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Released in 1993 on Mute’s subsidiary label NovaMute, this record was the debut for Richie Hawtin’s alias Plastikman. 30 years on Sheet One is a landmark album in the field of electronic music, it changed the shape of what the genre could be and became.
Introducing one of techno's most recognisable logos, the album achieved a degree of notoriety for its acid blotter-style perforated artwork. Musically it focuses on laser-precise minimalist rhythms to drive a series of echo-box acid lines that gradually acquire power over the course of lengthy album tracks, with frequent use of the Roland TB-303, which gained prominence in the electronic music world as a staple of Chicago's acid house scene. Hawtin once described Sheet One perfectly in an interview with MusicRadar, saying "...It's music for the end of the party as you're melting into the floor, which is exactly what the name Plastikman was made to represent."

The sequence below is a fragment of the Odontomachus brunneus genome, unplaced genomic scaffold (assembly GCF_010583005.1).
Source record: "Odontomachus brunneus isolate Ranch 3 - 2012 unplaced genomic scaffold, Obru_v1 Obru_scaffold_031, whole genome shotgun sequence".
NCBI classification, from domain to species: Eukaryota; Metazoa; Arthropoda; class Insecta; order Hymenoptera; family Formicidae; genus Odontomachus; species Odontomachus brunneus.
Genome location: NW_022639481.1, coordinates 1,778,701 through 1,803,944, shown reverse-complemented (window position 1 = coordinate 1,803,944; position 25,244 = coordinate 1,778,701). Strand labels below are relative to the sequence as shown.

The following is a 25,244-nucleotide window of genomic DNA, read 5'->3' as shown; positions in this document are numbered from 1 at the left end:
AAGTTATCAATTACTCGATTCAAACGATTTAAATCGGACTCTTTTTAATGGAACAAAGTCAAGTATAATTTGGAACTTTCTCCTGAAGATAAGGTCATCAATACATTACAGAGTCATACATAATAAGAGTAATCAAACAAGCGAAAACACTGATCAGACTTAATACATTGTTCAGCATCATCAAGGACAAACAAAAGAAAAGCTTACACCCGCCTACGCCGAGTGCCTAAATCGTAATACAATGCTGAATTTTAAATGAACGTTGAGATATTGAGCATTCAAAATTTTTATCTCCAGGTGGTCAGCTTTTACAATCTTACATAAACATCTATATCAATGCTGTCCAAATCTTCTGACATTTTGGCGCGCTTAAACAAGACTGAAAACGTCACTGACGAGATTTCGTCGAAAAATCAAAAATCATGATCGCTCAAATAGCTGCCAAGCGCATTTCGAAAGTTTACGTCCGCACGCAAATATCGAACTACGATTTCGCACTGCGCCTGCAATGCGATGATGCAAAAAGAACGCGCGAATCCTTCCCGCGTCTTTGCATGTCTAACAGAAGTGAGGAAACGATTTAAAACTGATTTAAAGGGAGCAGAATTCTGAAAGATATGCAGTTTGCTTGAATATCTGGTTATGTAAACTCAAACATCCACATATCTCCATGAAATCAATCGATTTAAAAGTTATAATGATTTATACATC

This seminal album helped to establish the template for minimal techno, and is a must listen for lovers of electronic music.
Matt says: For someone who came to Richie Hawtin via 1999's "Decks, FX & A 909" and his M_Nus label (conceived in '98) - to learn of this album existing some five or six years previous what a bit of a revelation. A stripped back and futuristic record; exploring the multifaceted Roland 303 - it's become widely accepted as one of the greatest 'acid' records ever made. Plus it's got one of the best logos in dance music history.